Can diagnosis be improved using machine learning? Elizabeth Tracey reports


Artificial intelligence or machine learning looks like an attractive way to help physicians make diagnoses, especially when the person has unusual symptoms or doesn’t fit the usual demographic.  Such situations account for many missed diagnoses among those who visited emergency departments in a recent study led by David Newman-Toker at Johns Hopkins. Yet Newman-Toker says development of such tools may be a ways off.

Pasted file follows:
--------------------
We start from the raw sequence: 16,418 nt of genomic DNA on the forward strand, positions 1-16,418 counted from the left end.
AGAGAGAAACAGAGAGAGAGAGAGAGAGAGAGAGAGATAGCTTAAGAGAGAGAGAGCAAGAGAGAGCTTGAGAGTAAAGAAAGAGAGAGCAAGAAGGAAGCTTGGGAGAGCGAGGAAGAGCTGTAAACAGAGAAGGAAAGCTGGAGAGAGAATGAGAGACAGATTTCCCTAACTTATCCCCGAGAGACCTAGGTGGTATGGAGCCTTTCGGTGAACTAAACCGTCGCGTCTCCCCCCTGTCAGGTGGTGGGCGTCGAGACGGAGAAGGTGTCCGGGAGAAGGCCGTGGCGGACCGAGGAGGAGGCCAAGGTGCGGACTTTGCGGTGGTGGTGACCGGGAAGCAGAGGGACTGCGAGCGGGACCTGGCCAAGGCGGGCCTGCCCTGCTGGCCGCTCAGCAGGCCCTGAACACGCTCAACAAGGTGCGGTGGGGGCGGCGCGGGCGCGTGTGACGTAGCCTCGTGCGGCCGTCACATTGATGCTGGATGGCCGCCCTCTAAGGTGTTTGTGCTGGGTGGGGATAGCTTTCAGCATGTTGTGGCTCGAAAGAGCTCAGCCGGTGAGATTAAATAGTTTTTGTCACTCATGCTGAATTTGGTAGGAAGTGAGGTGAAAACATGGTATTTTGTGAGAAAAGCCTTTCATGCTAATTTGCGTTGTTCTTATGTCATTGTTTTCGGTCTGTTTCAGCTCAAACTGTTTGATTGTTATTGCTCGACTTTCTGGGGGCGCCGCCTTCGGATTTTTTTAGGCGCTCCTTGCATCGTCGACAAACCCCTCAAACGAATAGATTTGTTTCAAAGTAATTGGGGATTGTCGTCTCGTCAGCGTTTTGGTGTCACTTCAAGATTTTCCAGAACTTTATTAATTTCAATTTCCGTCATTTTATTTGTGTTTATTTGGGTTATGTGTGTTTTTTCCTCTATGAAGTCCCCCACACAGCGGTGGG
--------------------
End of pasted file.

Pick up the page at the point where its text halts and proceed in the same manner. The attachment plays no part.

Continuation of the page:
Newman-Toker: It’s a much trickier problem when you’re talking about the average patient walking into the average clinical setting. Primary care, emergency department, specialty clinic or otherwise with an undifferentiated symptom, like headaches or dizziness or chest pain or abdominal pain. There, the types of data that would be required to train those systems to be truly expert don’t exist yet. That’s part of the problem. It’s going to take a while for us to mature those datasets and turning that into expert decision support tools.  :29

Newman-Toker notes that data gathering tools are being increasingly utilized so progress may be quick. At Johns Hopkins, I’m Elizabeth Tracey.